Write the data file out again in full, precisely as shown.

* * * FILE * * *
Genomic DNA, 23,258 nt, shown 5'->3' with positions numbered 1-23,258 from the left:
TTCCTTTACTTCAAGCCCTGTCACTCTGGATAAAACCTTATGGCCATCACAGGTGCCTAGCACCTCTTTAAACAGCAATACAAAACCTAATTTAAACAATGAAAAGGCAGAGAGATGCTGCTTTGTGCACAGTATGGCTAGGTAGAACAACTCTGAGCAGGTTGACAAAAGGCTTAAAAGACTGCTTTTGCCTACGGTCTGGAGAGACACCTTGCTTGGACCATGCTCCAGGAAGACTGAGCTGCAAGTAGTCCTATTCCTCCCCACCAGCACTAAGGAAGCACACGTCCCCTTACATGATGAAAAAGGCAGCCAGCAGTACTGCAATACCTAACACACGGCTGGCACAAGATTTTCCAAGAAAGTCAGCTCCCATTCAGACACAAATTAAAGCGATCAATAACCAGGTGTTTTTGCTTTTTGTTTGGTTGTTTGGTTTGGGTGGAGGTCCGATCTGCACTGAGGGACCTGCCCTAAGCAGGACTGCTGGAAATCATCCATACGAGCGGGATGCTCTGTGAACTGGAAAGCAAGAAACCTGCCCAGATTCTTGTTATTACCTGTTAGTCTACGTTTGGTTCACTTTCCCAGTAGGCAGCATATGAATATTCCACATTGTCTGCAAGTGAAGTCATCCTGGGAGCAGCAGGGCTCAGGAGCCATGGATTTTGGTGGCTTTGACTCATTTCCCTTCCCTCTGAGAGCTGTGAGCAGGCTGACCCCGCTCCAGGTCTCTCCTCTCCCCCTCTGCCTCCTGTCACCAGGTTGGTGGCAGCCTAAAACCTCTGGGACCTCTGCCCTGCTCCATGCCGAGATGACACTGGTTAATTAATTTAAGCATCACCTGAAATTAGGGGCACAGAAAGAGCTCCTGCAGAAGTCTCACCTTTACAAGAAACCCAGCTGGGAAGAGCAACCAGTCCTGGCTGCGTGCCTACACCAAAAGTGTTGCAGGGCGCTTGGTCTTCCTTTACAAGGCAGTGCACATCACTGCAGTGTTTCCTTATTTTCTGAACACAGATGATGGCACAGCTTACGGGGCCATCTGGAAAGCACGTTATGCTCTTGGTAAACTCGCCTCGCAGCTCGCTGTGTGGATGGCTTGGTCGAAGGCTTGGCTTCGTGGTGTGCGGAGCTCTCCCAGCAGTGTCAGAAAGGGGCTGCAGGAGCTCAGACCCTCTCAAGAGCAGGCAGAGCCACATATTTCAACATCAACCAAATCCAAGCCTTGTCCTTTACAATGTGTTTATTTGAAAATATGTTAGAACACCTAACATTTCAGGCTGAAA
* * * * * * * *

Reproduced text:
Genomic DNA, 23,258 nt, shown 5'->3' with positions numbered 1-23,258 from the left:
TTCCTTTACTTCAAGCCCTGTCACTCTGGATAAAACCTTATGGCCATCACAGGTGCCTAGCACCTCTTTAAACAGCAATACAAAACCTAATTTAAACAATGAAAAGGCAGAGAGATGCTGCTTTGTGCACAGTATGGCTAGGTAGAACAACTCTGAGCAGGTTGACAAAAGGCTTAAAAGACTGCTTTTGCCTACGGTCTGGAGAGACACCTTGCTTGGACCATGCTCCAGGAAGACTGAGCTGCAAGTAGTCCTATTCCTCCCCACCAGCACTAAGGAAGCACACGTCCCCTTACATGATGAAAAAGGCAGCCAGCAGTACTGCAATACCTAACACACGGCTGGCACAAGATTTTCCAAGAAAGTCAGCTCCCATTCAGACACAAATTAAAGCGATCAATAACCAGGTGTTTTTGCTTTTTGTTTGGTTGTTTGGTTTGGGTGGAGGTCCGATCTGCACTGAGGGACCTGCCCTAAGCAGGACTGCTGGAAATCATCCATACGAGCGGGATGCTCTGTGAACTGGAAAGCAAGAAACCTGCCCAGATTCTTGTTATTACCTGTTAGTCTACGTTTGGTTCACTTTCCCAGTAGGCAGCATATGAATATTCCACATTGTCTGCAAGTGAAGTCATCCTGGGAGCAGCAGGGCTCAGGAGCCATGGATTTTGGTGGCTTTGACTCATTTCCCTTCCCTCTGAGAGCTGTGAGCAGGCTGACCCCGCTCCAGGTCTCTCCTCTCCCCCTCTGCCTCCTGTCACCAGGTTGGTGGCAGCCTAAAACCTCTGGGACCTCTGCCCTGCTCCATGCCGAGATGACACTGGTTAATTAATTTAAGCATCACCTGAAATTAGGGGCACAGAAAGAGCTCCTGCAGAAGTCTCACCTTTACAAGAAACCCAGCTGGGAAGAGCAACCAGTCCTGGCTGCGTGCCTACACCAAAAGTGTTGCAGGGCGCTTGGTCTTCCTTTACAAGGCAGTGCACATCACTGCAGTGTTTCCTTATTTTCTGAACACAGATGATGGCACAGCTTACGGGGCCATCTGGAAAGCACGTTATGCTCTTGGTAAACTCGCCTCGCAGCTCGCTGTGTGGATGGCTTGGTCGAAGGCTTGGCTTCGTGGTGTGCGGAGCTCTCCCAGCAGTGTCAGAAAGGGGCTGCAGGAGCTCAGACCCTCTCAAGAGCAGGCAGAGCCACATATTTCAACATCAACCAAATCCAAGCCTTGTCCTTTACAATGTGTTTATTTGAAAATATGTTAGAACACCTAACATTTCAGGCTGAAA